The attorney general presented six science witnesses, two more than had testified for the ACLU, presumably on the grounds that quantity made up for evident lack of quality. There would have been more had not a serious case of disappearing witnesses set in as the second week wore on. Dean Kenyon, a biologist from San Francisco State University, fled town after watching the demolition of four of the state's witnesses on day 1 of the second week. And Henry Voss, a computer scientist from California, was rapidly withdrawn at the last minute when, in pretrial deposition, he too began to expound on things satanic and demonical.[8]

The Arkansas attorney general apparently threatened to sue Bird after this interference:

There were other witnesses for the defense who did not show up. Several scientists who had been listed as potential witnesses for the state, backed out because of what Clark termed "peer pressure."

Another state witness, Dr. Dean Kenyon, a biophysicist at San Francisco State University, mysteriously disappeared on the eve of his day in court. He had flown into Little Rock on a Sunday evening, but when one of Clark's assistants went to take his deposition he could not find him. Kenyon had checked out of the hotel and flown back home. Bird had encouraged Kenyon not to testify, although Kenyon taught evolution theory for 16 years until three years ago when he became a creationist. Bird, who is general counsel to ICR, said he attempted to get other defense witnesses not to testify after he perceived the trial as botched by Clark.

Bird said he was not trying to sabotage Clark's effort. He said he merely had told several witnesses for the state that "I don't think you should jeopardize your reputation with the way [the trial] is being handled." Clark stated he was considering legal action against Bird, whose actions, he said, were "tantamount to tampering with justice."[9]

Edwards v. Aguillard[edit]

Following the McLean ruling, which declared the teaching of "creation science" in public schools to be an unconstitutional establishment of religion, Louisiana's version of the "Equal Time" legislation was put to the test. This time, Wendell Bird was deputized by the state and ran the state's defense of the law. Dean Kenyon was advertised as the creationists' lead expert witness, however the case (which eventually became Edwards v. Aguillard when it reached the Supreme Court) was decided by summary judgment, and so never went to a full trial. Nevertheless, in written briefs and in his oral arguments, Bird relied heavily on an expert witness affidavit written by Kenyon. This affidavit is online at the TalkOrigins website. It was entered into evidence in the Kitzmiller case as evidence that Kenyon was explicitly defending "creation science"—and advocating that it be given equal time in public schools and textbooks as the "only" alternative to evolution—while at the same time working on a public school textbook, which eventually became the first "intelligent design" book, Of Pandas and People.[10]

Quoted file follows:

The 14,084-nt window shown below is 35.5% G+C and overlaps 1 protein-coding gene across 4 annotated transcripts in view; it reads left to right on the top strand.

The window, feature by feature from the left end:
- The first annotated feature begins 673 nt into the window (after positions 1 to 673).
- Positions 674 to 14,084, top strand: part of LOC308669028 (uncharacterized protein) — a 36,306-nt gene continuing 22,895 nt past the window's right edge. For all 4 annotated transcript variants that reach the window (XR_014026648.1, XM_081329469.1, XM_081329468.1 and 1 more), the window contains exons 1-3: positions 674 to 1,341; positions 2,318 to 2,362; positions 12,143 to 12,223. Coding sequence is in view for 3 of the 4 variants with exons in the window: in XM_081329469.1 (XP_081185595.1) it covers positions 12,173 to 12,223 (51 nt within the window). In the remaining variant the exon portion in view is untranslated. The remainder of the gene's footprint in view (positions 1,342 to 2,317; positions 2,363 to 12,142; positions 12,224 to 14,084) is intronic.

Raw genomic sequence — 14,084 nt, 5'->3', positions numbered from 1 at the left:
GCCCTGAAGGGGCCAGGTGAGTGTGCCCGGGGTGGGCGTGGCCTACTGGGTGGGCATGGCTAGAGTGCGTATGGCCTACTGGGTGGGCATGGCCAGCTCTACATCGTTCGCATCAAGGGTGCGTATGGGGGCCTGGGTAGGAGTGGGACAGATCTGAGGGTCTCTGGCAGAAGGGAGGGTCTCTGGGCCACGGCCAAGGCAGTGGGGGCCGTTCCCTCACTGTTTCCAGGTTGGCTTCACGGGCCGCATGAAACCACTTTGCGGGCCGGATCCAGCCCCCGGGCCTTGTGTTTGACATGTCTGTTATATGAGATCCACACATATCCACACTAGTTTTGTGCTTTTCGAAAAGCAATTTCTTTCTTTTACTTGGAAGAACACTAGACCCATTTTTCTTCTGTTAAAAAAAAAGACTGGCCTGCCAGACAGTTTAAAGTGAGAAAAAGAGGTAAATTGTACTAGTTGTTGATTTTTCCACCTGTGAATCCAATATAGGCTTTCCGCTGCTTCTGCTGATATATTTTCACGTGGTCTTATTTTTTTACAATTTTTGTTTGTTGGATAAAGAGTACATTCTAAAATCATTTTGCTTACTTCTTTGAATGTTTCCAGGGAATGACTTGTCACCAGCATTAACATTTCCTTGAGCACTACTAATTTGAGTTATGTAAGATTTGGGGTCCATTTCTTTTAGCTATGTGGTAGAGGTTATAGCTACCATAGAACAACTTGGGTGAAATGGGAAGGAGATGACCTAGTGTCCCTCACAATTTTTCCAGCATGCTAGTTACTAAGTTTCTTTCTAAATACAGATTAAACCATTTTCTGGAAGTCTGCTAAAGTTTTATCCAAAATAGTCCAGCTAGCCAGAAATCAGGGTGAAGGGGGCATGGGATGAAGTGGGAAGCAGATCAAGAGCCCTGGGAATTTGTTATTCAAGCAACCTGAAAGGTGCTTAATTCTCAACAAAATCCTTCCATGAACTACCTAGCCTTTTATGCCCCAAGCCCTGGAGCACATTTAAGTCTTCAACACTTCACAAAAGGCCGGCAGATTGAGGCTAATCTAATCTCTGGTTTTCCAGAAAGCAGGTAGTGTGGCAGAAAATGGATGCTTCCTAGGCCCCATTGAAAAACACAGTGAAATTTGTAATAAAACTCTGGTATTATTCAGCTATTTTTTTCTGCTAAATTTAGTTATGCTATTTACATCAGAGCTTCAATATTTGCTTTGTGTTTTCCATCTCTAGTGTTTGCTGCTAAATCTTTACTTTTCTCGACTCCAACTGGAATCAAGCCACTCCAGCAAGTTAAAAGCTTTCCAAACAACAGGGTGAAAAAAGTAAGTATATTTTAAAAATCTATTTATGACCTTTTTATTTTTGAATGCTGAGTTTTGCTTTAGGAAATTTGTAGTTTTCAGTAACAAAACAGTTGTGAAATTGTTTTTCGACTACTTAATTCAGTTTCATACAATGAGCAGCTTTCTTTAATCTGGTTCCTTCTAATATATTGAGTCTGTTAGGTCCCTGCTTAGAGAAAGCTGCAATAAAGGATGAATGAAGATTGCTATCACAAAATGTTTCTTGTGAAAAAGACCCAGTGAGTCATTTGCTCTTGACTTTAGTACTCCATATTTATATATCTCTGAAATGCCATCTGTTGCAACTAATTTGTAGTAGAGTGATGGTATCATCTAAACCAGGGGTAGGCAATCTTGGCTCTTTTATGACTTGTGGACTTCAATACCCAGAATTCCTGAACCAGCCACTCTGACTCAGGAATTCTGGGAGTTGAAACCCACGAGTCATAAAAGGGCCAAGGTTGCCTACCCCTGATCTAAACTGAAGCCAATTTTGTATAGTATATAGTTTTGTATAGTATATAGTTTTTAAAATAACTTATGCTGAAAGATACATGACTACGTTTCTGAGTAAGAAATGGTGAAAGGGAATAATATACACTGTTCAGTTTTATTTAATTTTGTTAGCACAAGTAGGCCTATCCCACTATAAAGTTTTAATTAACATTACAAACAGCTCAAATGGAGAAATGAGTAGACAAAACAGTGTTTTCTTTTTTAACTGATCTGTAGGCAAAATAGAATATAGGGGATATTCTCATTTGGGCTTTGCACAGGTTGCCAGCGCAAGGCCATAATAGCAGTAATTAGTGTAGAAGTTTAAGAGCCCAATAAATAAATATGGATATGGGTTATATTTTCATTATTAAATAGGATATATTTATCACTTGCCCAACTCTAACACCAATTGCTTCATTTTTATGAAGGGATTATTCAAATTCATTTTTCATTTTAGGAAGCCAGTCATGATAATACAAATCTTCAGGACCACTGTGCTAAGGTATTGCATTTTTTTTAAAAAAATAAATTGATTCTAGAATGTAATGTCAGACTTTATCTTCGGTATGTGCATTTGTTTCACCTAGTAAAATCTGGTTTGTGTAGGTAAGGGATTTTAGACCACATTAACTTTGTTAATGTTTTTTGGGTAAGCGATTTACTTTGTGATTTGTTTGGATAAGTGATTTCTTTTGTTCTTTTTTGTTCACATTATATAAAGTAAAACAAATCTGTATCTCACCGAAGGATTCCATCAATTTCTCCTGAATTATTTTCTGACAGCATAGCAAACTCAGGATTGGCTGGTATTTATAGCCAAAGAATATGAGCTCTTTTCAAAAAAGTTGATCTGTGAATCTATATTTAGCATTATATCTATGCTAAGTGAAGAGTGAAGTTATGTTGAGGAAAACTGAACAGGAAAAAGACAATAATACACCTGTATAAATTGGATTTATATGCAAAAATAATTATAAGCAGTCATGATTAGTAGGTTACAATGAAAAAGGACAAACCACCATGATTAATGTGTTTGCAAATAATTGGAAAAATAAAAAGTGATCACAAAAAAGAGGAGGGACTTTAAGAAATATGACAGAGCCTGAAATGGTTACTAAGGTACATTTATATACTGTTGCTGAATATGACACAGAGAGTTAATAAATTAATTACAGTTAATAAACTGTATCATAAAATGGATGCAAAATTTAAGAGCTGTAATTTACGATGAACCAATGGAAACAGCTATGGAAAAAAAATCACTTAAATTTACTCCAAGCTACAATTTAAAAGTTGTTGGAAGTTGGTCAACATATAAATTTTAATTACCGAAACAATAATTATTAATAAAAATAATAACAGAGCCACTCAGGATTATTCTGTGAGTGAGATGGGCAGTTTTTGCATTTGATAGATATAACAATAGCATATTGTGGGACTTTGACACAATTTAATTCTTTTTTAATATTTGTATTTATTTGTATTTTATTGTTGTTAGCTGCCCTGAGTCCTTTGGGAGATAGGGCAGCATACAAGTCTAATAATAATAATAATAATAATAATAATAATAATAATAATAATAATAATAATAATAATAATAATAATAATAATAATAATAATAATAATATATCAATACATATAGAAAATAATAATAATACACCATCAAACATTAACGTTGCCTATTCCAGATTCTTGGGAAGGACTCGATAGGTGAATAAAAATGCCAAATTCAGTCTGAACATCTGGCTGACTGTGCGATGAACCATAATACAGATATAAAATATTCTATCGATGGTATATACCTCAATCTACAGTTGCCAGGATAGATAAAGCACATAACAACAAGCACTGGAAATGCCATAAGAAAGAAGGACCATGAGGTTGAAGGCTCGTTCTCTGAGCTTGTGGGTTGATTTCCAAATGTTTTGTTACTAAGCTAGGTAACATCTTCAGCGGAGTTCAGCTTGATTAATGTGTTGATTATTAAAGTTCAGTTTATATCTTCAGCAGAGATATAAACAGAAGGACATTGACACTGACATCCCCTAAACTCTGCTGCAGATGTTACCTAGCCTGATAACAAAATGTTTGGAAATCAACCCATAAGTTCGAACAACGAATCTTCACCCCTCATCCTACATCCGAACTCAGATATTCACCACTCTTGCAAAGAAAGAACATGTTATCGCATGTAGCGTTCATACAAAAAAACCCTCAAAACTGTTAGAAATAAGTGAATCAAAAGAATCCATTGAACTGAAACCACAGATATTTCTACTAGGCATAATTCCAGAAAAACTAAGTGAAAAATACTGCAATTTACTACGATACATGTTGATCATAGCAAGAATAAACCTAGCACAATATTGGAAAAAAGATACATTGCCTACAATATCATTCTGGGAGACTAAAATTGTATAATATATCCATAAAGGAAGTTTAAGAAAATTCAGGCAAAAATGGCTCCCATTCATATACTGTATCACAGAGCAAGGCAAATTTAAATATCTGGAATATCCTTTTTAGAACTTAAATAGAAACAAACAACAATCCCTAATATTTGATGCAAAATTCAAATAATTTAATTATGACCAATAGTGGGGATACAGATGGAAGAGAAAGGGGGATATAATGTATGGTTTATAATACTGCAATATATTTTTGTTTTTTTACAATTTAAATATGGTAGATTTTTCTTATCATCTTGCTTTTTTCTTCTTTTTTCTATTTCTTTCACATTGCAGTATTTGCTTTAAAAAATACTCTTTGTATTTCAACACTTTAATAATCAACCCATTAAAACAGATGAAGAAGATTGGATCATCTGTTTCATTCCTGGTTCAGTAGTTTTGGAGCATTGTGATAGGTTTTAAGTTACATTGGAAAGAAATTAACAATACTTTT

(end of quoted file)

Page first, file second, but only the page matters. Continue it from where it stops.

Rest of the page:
In 1987, in Edwards v. Aguillard the Supreme Court heard a case concerning a Louisiana Law that required "creation science" be taught on an equal basis with evolution in public schools. Anti-creationists argued that this was illegal on the basis that it violated the Establishment Clause of the US Constitution. Kenyon issued an affidavit in that case, stating his support for creationism, and defining it thus:

Creation-science means origin through abrupt appearance in complex form, and includes biological creation, biochemical creation (or chemical creation), and cosmic creation. (...) Creation-science does not include as essential parts the concepts of catastrophism, a world-wide flood, a recent inception of the earth or life, from nothingness (ex nihilo), the concept of kinds, or any concepts from Genesis or other religious texts.

Recent work[edit]

During the Edwards v. Aguillard case, Kenyon was co-authoring with Percival Davis, a creationist school textbook entitled Of Pandas and People, which was published in 1989. After the Edwards decision, all references to "creationism" were replaced with "intelligent design", with a reference to "creationists" being replaced by "design proponents". In the history of creationism, this is the origin of the term intelligent design and the link between creationism and intelligent design.[10]

In October 1992, Kenyon was told by the chair of the SFSU Biology Department to stop teaching creationism in introductory biology courses.[11] He had been teaching creationism[12] and intelligent design "for more than ten years," which received complaints from students and some faculty.[13] Following the Chair's request, the faculty came out in support of Kenyon's academic freedom and ability to teach what he wanted without administration controlling topics.[14] After a hearing, Kenyon "won the right to teach his iconoclastic view of the evolution of life."[15][16] Kenyon claimed objections to his teaching rested on a positivist view of what constitutes legitimate science.[17]